• Berkson’s bias - type of selection bias
  • The result is that two independent events become conditionally dependent (negatively dependent) given that at least one of them occurs
  • classic illustration involves a retrospective study examining a risk factor for a disease in a statistical sample from a hospital in-patient population. If a control group is also ascertained from the in-patient population, a difference in hospital admission rates for the case sample and control sample can result in a spurious association between the disease and the risk factor.


Parents of autism patients having a more detailed recall of events and illnesses in theirchild’s first two years of life compared to parents of healthy controls. 

  • Recall bias - knowledge of presence of disorder alters recall by subjects


A study performed in China may not be generalizable to the US population.

  • Sampling bias - Subjects are not representative relative to general population
  • Results not generalizable
  • Sampe does not represent population


Sending a survey out to people diagnosed with a fatal illness 5 years after diagnosis will preferentially sample those with a low grade disease (or few comorbidities)

  • Late-look bias -  information gathered at an inappropriate time
  • e.g. using a survey to study a fatal disease (only those patients still alive will be able to answer the survey)


The positive benefit of a new drug during a study simply may have been due to thefact that study participants were required to attend clinic monthly, where they received extra disease education and counseling compared with the controls.

  • Procedure bias - subjects in different groups are not treated the same
  • e.g. more attention is paid to treatment group, stimulating greater compliance


Are asbestos miners more likely to have cancer because they mine asbestos or because they are more likely to smoke?

  • Confounding bias - occurs with 2 closely associated factors
  • the effect of 1 factor distorts or confuses the effect of the other


While test PSA-xyz may detect prostate cancer before it is detected by a traditional PSA, early detection using PSA-xyz does not increase cancer survival compared to traditional PSA.

  • Lead-time bias - early detection confused with increased survival
  • Seen with imporved screening (natural history of disease is not changed, but early detection makes it seem as though survival increased.


An orthopedic surgeon investigator who finds statistically significant benefit ofarthroscopic surgery when compared to non-invasive therapeutic strategies. A chiropractor-led study that finds significant benefit of the effects of cervical manipulation when compared to traditional medicine strategies.

Pygmalion effect - occurs when a researcher's belief in the efficacy of a treatment changes the outcome of that treatment.


When studying the effects that infection control education has on physicians, the investigator notes that both the experimental and the control groups improve their hand hygiene.

Hawthorne effect - occurs when the group being studied changes its behavior owing to the knowledge of being studied

  • "Dr. Hawthorne is watching you"


Terms that describe statistical distribution

  • Normal = Gaussian = bell-shaed (mean = median = mode)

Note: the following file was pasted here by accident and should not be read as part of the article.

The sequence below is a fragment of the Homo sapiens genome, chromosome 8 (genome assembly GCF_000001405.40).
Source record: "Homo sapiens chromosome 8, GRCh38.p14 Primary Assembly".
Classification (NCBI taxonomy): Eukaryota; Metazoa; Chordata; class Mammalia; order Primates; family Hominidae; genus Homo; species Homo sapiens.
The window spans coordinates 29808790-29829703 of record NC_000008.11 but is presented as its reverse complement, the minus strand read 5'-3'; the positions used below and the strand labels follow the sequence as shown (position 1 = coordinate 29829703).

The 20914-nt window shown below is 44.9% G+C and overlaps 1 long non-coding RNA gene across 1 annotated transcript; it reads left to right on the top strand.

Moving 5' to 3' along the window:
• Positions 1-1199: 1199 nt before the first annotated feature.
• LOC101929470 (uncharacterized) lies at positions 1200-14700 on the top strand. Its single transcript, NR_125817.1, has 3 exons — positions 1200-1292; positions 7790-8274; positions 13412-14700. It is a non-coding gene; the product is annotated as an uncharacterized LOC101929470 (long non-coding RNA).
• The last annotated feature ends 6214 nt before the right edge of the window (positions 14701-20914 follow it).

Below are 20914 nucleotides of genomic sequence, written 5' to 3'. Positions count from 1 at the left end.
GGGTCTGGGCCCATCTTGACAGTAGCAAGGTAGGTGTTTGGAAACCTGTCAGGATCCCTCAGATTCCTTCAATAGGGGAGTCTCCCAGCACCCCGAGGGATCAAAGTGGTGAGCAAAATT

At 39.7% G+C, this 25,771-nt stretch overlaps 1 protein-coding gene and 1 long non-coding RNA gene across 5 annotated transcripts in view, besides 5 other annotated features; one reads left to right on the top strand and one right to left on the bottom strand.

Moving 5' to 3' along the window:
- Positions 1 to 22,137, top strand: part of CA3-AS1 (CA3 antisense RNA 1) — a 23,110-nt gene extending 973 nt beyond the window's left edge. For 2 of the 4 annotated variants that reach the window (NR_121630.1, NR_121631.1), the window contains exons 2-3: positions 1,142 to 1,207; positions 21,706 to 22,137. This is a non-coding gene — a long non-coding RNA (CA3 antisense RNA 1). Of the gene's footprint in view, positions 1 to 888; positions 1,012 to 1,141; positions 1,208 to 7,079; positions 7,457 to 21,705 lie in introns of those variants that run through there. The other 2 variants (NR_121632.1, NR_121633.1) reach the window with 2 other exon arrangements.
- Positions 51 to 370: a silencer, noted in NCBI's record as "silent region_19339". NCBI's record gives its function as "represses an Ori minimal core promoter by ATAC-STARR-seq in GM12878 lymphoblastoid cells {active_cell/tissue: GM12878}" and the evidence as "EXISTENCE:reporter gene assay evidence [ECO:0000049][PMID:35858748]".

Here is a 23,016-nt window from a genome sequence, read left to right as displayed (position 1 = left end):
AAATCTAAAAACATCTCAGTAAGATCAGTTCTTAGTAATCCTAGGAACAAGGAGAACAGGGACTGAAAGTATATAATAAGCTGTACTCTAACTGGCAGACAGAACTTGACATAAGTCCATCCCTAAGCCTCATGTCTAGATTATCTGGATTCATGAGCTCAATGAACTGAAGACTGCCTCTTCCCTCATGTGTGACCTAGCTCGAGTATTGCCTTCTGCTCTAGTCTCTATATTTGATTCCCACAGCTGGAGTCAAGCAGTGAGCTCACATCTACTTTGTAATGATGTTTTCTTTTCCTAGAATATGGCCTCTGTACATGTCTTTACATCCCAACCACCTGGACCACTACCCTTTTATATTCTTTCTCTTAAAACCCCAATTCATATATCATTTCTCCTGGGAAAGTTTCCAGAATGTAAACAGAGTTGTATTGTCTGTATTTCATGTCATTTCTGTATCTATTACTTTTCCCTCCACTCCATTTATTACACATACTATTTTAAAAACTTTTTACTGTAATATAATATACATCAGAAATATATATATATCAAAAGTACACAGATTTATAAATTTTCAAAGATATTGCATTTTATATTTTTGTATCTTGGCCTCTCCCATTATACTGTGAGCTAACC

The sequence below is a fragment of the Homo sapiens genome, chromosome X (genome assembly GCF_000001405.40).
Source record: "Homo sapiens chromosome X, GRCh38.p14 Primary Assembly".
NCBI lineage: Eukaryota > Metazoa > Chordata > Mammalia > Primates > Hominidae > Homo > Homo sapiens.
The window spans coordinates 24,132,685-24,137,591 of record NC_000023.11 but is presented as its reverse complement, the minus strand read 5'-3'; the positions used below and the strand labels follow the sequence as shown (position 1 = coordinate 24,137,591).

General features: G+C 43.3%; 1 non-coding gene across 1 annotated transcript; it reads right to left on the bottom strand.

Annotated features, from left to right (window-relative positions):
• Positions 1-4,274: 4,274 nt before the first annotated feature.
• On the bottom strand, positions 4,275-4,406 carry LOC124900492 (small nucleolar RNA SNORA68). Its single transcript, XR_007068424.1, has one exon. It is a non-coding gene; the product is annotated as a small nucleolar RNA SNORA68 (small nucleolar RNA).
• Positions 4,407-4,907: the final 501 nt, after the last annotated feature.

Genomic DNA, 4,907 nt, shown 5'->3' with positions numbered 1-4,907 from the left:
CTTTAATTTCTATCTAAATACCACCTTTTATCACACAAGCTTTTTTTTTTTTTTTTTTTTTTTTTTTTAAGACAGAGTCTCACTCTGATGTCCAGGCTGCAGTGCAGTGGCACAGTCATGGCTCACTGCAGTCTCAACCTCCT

• σ = standard deviation; n = sample size
  • SEM = standard error of the mean = σ/(n)^.5
  • SEM decreases as n increases


Positive skew

Negative skew

  • Positive skew - mean>median>mode
  • Asymmetry with tail on right
  • Mode least affected by outliers in sample


  • Negative skew - mean
  • Asymmetry with tail on left


Statistical hypotheses

  • Null (Ho) - Hypothesis of no difference
  • Alternative (H1) - Hypothesis that there is some difference

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What is a p value?

What is an alpha level?

Type I error (alpha)

Type II error (beta)


  • P value = tells you how compatible data is with null hypothesis - probability that study results occurred by chance alone given that Null hypothesis is true 
  • Alpha level - set by investigator at which p value is judged.
  • Type I error - "false-positive error" "saw" a difference that did not exist
  • Type II error - "false negative error"  - B = Blind to a difference that did exist, B= probability of making a type II error - failing to reject the null hypothesis when it is in fact false


Power (1-β)

  • Probability of rejecting null hypothesis when it is in fact false
  • likelihood of finding a difference if one in fact exists. It depends on:
    • Total number of end points experienced by population
    • Difference in compliance between treatment groups
    • Size of expected effect


Standard deviations

  • 1 - 68%
  • 2 - 95%
  • 3 - 99.7%


What does the shape of a positive skew graph look like?

  • asymmetry with curve shifted to left with tail on right; mean > median > mode


Confidence interval

Z values

  • CI = mean ± Z(SEM) 
  • range from [mean-Z(SEM)] to [mean + Z(SEM)]
  • Range of values in which a specified probability of the mean of repeated samples would be expected to fall
  • The 95% CI (corresponding to p = 0.05) is often used
    • For 90% CI, Z = 1.645
    • For 95% CI, Z = 1.96
    • For 99% CI, Z = 2.58


t-test vs. ANOVA vs. χ2

  • T-test checks difference between means
  • ANOVA checks difference between the means of 3 or more variables
  • χ2 (chi-square) = compare percentages (%) or proportions


Correlation coefficient (r)

  • Goodness of fit, how variables relate
  • always between -1 and +1